Health Insurance Politics Hits Home for UCSF Students

Graduate Division

The UC-SHIP Forum and Student Health Advisory Committee meetings in the past weeks have provided lots of concrete information about the $57 million deficit in the UC-SHIP student health insurance plan . These issues provoked us to reflect on questions about justice for students with disabilities and those living with chronic conditions and mental health needs.   

However, many of UC-SHIP’s problems also highlight connections between the experiences of UC students and systemic problems with health insurance in the United States. In this editorial, we reflect on some of these questions and connections.

News of the $57 million deficit arrives amidst intense debate about whether the UC - SHIP will change its policies to eliminate lifetime and annual benefit caps. Though the Patient Protection and Affordable Care Act (PPACA) eliminated brutal caps on benefits for some, self-funded systems like the UC-SHIP were exempt from this provision (“Health care limits leave some UC students with few options,” San Jose Mercury News, Jan. 25, 2013 ).

Currently, UCSF students have a lifetime benefit cap of $400,000 and a $10,000 annual pharmacy benefit cap (USCF Student Health Brochure

This means treatments for conditions such as diabetes, HIV, rheumatoid arthritis and cancer can easily send students over the cap, leaving us responsible for 100 percent of the remaining costs. Just one major hospitalization could put students over the lifetime cap in benefits.

Gaps and caps in health insurance coverage and restrictions on medical leave will inevitably determine who can attend UCSF and who will struggle too much to continue as a student.

Unfortunately, insurance loopholes and budget woes are not a thing of the past in the age of the PPACA. As long as we keep a highly fragmented system dominated by for-profit health insurance companies, we will continue to face unsustainable costs and gaps in coverage, with unacceptable consequences.

These are fundamental flaws in a system that incentivizes insurance companies to skim off the most profitable patients and exclude those who need more care. The fact that even a large institution with a desirably “low-risk” population is struggling illustrates the inadequacy of PPACA and the need for a single-payer system in the United States. Until we tackle these issues, we will continue to face false choices like those facing UC-SHIP: increase premiums or live with inadequate coverage.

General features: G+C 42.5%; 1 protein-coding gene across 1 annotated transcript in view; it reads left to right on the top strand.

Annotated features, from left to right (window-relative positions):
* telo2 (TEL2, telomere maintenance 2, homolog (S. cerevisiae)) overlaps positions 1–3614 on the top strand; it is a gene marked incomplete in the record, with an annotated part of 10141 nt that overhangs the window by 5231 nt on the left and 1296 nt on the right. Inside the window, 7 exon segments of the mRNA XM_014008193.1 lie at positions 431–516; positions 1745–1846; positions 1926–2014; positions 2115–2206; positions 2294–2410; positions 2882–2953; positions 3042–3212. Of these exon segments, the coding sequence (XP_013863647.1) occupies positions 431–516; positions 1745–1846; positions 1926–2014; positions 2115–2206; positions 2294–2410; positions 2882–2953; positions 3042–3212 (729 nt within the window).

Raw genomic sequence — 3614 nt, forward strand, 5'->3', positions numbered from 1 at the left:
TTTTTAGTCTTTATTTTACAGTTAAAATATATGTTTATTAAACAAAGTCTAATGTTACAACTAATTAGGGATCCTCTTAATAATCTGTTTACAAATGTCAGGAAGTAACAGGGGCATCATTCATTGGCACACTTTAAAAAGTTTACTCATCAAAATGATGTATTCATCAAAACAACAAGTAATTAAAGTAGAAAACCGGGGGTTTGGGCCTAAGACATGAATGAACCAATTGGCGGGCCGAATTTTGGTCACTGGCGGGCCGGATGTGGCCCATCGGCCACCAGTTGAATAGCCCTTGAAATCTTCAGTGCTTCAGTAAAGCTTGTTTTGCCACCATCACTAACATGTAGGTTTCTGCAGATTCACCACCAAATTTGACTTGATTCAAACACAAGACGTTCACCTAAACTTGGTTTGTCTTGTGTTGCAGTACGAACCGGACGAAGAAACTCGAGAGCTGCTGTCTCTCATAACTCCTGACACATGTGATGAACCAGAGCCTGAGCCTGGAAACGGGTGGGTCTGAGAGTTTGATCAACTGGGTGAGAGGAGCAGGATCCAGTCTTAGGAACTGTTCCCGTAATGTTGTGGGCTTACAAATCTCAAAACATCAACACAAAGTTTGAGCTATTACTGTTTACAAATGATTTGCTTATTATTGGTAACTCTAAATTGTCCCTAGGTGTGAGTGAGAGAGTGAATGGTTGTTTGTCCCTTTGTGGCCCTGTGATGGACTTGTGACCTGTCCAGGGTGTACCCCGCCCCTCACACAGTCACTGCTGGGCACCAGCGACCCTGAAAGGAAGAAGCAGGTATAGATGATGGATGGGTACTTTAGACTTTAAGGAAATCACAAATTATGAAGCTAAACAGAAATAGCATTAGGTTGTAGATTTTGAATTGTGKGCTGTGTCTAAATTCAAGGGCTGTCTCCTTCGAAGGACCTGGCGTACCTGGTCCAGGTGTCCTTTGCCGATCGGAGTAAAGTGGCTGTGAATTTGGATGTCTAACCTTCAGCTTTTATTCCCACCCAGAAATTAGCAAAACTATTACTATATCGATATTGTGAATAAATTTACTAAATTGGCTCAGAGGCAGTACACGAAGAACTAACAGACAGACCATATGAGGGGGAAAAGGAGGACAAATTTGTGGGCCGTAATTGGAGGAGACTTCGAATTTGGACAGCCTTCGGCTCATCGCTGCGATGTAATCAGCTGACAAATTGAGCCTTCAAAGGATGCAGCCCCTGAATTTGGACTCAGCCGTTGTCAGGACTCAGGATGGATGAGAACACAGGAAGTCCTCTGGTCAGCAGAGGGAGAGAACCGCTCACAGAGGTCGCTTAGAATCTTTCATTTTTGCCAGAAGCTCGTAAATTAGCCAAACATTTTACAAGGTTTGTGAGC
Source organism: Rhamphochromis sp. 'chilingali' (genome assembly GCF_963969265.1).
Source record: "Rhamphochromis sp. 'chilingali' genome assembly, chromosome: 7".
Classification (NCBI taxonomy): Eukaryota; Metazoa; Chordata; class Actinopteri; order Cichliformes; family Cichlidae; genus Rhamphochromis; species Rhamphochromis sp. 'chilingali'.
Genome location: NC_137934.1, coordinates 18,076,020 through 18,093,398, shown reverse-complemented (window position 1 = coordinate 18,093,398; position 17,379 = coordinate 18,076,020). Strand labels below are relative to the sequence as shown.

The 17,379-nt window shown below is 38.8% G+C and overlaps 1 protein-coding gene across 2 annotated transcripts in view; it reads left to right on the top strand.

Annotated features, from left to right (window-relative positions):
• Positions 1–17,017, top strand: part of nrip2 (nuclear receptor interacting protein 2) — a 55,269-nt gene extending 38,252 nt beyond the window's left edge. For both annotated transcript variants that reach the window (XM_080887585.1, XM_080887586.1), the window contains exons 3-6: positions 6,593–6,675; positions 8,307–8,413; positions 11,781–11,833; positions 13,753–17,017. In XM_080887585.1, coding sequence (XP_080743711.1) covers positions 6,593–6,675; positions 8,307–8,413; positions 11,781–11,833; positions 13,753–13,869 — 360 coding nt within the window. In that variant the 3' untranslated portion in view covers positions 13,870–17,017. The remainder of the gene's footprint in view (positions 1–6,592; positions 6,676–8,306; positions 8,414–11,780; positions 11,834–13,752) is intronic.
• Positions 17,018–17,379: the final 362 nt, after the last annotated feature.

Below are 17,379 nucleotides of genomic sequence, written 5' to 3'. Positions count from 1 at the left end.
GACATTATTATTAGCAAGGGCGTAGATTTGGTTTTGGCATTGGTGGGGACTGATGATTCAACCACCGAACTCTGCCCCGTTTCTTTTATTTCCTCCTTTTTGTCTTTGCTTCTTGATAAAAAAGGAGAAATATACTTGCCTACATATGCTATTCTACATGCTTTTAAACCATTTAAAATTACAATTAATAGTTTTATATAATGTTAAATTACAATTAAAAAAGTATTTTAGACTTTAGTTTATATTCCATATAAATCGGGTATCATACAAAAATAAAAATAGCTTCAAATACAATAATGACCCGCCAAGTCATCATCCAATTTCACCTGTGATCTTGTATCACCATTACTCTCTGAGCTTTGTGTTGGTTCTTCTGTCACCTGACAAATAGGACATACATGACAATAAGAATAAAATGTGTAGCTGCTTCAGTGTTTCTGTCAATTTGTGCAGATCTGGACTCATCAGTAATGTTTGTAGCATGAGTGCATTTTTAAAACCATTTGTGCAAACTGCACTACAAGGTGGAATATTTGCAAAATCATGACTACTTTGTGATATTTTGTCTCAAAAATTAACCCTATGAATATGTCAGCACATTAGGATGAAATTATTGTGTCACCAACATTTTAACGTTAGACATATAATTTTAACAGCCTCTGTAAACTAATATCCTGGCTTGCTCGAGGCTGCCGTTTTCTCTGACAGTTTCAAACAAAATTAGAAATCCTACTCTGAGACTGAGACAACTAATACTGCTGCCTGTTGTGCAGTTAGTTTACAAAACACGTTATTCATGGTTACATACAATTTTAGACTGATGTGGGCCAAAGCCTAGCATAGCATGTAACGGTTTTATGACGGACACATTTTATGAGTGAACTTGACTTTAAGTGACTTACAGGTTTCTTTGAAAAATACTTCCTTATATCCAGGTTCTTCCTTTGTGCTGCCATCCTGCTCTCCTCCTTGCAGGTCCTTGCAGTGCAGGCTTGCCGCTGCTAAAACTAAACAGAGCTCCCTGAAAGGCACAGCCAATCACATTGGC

Students are being asked to consider several changes to our plan: restricting care for dependents, reducing options for medical leave, increasing co-pays or continuing to impose lifetime or pharmacy caps.

Now, with a looming deficit and rising health costs, these changes are receiving increased scrutiny and attention. While it is clear that the structure of the plan will change in coming years, we face serious and fundamental choices about who will be adequately covered.  

These choices reflect our values as a community. These are not just questions of dollars and cents, but fundamental choices about our values and priorities. Who gets to be a part of the next generation of health professionals and researchers? Will it be possible for students with chronic health conditions to attend UCSF and get access to the care they need?

Will it only be possible for those who are extremely wealthy? How much extra time, energy and debt will we have to take on, when we are already stretched thin by the demands of rigorous graduate or professional programs?

While UCSF’s principles of community claim a commitment to diversity, equity and inclusion on campus, UC-SHIP policies marginalize people living with chronic and mental health needs, single parents and older students.

Equity on campus means that UCSF students must have access to adequate health care now and that campus leadership must ensure that future generations of providers and researchers include people with physical and mental disabilities.

Moreover, our campus community has to become a transformative force in our unequal and unjust health care system. While these issues hit us “at home” on campus, the problems faced by people living with chronic conditions, the uninsured and underinsured extend far beyond UCSF.

Fortunately, as a self-funded system with a Student Health Advisory Committee (SHAC) representing a collective of 135,000 students, we are in a unique position with respect to other U.S. health care consumers. Students can contact SHAC representatives to voice their experiences and concerns, and sign the petition to support eliminating the benefit caps at